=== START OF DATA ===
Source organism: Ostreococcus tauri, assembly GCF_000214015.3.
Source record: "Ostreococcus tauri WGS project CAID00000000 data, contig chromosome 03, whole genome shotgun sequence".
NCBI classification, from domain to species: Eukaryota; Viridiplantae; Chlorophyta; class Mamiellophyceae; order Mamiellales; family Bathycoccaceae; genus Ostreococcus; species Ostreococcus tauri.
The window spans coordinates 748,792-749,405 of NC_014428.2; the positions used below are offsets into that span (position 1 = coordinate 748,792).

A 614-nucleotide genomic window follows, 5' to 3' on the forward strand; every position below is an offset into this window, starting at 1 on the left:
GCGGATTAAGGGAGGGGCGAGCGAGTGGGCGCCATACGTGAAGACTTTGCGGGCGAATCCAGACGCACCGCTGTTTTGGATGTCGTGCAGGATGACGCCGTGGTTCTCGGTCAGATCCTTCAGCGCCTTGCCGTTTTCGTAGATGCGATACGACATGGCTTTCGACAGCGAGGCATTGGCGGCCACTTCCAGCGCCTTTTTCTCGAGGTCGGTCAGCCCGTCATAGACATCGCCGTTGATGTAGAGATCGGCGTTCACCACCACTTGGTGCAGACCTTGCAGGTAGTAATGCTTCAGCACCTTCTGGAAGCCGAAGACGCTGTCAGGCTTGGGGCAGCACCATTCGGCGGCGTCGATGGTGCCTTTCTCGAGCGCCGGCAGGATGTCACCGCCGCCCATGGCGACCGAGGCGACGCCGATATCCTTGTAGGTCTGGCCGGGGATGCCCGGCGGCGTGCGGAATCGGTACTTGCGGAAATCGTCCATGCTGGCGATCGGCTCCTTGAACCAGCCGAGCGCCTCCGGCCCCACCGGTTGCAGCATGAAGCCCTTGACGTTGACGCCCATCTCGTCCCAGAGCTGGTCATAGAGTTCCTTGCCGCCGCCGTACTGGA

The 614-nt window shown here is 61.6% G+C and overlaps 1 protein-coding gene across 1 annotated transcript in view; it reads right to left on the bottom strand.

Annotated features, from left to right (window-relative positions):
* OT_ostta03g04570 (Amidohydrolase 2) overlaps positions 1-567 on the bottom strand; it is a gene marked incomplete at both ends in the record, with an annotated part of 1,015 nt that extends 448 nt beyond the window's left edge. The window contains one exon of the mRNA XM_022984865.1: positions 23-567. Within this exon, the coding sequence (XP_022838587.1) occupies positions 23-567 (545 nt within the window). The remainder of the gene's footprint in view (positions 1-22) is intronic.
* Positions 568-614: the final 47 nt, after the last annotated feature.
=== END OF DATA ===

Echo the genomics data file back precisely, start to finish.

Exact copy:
Source organism: Ostreococcus tauri, assembly GCF_000214015.3.
Source record: "Ostreococcus tauri WGS project CAID00000000 data, contig chromosome 03, whole genome shotgun sequence".
NCBI classification, from domain to species: Eukaryota; Viridiplantae; Chlorophyta; class Mamiellophyceae; order Mamiellales; family Bathycoccaceae; genus Ostreococcus; species Ostreococcus tauri.
The window spans coordinates 748,792-749,405 of NC_014428.2; the positions used below are offsets into that span (position 1 = coordinate 748,792).

A 614-nucleotide genomic window follows, 5' to 3' on the forward strand; every position below is an offset into this window, starting at 1 on the left:
GCGGATTAAGGGAGGGGCGAGCGAGTGGGCGCCATACGTGAAGACTTTGCGGGCGAATCCAGACGCACCGCTGTTTTGGATGTCGTGCAGGATGACGCCGTGGTTCTCGGTCAGATCCTTCAGCGCCTTGCCGTTTTCGTAGATGCGATACGACATGGCTTTCGACAGCGAGGCATTGGCGGCCACTTCCAGCGCCTTTTTCTCGAGGTCGGTCAGCCCGTCATAGACATCGCCGTTGATGTAGAGATCGGCGTTCACCACCACTTGGTGCAGACCTTGCAGGTAGTAATGCTTCAGCACCTTCTGGAAGCCGAAGACGCTGTCAGGCTTGGGGCAGCACCATTCGGCGGCGTCGATGGTGCCTTTCTCGAGCGCCGGCAGGATGTCACCGCCGCCCATGGCGACCGAGGCGACGCCGATATCCTTGTAGGTCTGGCCGGGGATGCCCGGCGGCGTGCGGAATCGGTACTTGCGGAAATCGTCCATGCTGGCGATCGGCTCCTTGAACCAGCCGAGCGCCTCCGGCCCCACCGGTTGCAGCATGAAGCCCTTGACGTTGACGCCCATCTCGTCCCAGAGCTGGTCATAGAGTTCCTTGCCGCCGCCGTACTGGA

The 614-nt window shown here is 61.6% G+C and overlaps 1 protein-coding gene across 1 annotated transcript in view; it reads right to left on the bottom strand.

Annotated features, from left to right (window-relative positions):
* OT_ostta03g04570 (Amidohydrolase 2) overlaps positions 1-567 on the bottom strand; it is a gene marked incomplete at both ends in the record, with an annotated part of 1,015 nt that extends 448 nt beyond the window's left edge. The window contains one exon of the mRNA XM_022984865.1: positions 23-567. Within this exon, the coding sequence (XP_022838587.1) occupies positions 23-567 (545 nt within the window). The remainder of the gene's footprint in view (positions 1-22) is intronic.
* Positions 568-614: the final 47 nt, after the last annotated feature.